…Just like they did in Sweden. 

But Sweden now has a lower death toll per million inhabitants than both Denmark and Norway. So they were right all along, and all the rest of the world was wrong?

I’ve been very hard on them ever since the first outrages comments from Anders Tegnell, the chief architect of the Swedish heard-immunity-project. They’ve sacrificed their old and sick, just to keep the factories going. A very cynical response to a pandemic that involves the whole world and still kills thousands of people every day. 

But now, when we down here don’t really know what else we can do… Maybe they were right all along?

Then again, we have three major pharmaceutical companies that are in phase 3 studies right now. One of them claims that they will have a vaccine ready at the end of October. They are already producing it. If that’s the case, then we just have to stand the ground for another month or two, and we’ll be out of it. At least we in the west, who can pay and pre-order.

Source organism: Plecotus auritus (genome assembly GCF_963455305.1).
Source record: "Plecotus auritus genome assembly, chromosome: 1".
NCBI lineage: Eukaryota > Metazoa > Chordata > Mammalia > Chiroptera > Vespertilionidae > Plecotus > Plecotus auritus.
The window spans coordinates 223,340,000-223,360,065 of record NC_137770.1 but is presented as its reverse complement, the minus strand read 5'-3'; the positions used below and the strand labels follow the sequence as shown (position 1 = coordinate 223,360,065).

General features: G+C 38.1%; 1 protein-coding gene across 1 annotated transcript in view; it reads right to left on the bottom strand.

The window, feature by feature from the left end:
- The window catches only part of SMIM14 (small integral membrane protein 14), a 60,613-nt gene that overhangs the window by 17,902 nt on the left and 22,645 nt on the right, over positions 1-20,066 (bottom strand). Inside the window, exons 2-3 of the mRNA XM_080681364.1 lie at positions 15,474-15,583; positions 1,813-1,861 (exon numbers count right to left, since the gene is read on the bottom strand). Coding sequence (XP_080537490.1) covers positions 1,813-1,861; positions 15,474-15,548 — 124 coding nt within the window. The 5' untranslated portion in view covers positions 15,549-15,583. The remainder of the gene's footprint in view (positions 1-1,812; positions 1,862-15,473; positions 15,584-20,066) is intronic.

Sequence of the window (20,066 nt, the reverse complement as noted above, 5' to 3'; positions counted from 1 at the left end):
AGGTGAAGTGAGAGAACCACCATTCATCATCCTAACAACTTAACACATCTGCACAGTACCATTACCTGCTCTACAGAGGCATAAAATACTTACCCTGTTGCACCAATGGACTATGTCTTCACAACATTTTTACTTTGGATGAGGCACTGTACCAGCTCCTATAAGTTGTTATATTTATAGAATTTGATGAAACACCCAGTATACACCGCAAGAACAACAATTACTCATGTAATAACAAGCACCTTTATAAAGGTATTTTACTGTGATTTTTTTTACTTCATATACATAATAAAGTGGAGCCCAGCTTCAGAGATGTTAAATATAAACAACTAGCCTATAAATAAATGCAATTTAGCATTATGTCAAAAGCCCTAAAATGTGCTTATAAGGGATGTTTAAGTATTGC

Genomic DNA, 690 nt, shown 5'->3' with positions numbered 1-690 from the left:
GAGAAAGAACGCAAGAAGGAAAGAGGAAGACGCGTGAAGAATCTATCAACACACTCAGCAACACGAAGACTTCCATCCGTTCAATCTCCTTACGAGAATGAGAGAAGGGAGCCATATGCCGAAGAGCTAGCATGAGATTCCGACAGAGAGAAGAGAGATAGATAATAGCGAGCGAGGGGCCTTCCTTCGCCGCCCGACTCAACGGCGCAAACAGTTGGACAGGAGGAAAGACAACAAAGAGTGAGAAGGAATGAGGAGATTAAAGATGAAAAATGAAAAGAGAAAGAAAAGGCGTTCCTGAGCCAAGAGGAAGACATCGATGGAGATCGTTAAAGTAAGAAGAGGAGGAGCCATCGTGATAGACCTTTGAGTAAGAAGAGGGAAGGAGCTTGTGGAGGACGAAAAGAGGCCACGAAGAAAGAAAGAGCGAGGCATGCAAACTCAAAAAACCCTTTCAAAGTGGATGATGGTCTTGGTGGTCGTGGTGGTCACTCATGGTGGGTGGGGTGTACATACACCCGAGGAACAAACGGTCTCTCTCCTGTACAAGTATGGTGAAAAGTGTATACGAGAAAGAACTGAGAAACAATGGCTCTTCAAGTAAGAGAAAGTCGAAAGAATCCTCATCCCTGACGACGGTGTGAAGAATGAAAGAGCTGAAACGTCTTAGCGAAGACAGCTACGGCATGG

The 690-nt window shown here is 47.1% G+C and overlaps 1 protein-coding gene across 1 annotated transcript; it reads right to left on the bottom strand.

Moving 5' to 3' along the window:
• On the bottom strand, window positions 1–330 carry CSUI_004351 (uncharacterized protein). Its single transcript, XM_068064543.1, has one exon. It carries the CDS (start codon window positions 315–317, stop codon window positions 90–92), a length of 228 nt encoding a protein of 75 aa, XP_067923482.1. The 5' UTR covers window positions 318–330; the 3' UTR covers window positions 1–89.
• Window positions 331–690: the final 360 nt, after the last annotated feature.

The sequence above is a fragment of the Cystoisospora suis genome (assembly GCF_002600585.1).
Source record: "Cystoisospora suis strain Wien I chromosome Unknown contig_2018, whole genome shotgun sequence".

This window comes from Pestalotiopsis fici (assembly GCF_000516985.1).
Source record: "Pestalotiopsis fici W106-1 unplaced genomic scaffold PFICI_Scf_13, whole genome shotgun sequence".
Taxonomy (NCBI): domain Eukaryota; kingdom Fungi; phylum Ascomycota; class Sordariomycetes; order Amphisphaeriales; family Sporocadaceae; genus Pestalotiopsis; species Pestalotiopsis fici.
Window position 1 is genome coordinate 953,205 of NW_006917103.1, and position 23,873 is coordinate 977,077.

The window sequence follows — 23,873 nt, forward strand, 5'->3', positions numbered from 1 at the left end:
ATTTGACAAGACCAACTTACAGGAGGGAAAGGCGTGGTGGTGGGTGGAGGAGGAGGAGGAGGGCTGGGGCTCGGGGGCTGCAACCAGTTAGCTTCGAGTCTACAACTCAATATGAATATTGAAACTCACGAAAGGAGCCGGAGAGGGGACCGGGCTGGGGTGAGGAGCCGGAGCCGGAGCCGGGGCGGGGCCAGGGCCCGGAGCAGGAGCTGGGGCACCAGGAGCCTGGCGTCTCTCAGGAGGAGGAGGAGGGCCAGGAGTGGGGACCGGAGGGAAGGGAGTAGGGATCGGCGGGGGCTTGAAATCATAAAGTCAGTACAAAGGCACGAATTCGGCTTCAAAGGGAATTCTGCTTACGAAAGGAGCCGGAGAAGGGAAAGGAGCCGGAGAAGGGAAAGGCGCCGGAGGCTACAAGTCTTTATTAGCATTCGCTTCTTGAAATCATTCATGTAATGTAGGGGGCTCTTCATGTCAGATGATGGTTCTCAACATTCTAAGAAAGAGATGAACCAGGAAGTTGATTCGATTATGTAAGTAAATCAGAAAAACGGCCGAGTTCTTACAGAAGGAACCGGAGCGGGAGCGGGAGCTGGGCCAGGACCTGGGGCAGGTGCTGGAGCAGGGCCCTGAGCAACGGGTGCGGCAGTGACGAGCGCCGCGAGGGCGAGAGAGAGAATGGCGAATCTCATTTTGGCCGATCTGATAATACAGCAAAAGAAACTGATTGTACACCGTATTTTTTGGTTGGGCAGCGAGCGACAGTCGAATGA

… And maybe, just maybe we have all learned something from all of this… Or?

Here’s all you need to know about travel restrictions.

COVID positives in VeniceDisclaimer. I’m sorry that I insist on this depressing subject. I could have talked about all the positive stuff going on because there are such things too. But no. I have to keep repeating the bad news like a doomsday priest from the middle ages. 

Ok… I get the message. The next blog will be all sunshine, I promise.

Venice Filme Festival 2020

venice film festival 2020

Venice Film Festival 2020

venice film festival 2020

Venice Film Festival 2020 was uncertain for quite some time. It wasn’t until July that the restrictions of the Italian borders were lifted and even today, most countries’ citizens are not allowed to enter the national territory. Fortunately, we live in a Cyber-age, and images, both still and videos, move just as effortless over boundaries as storm clouds.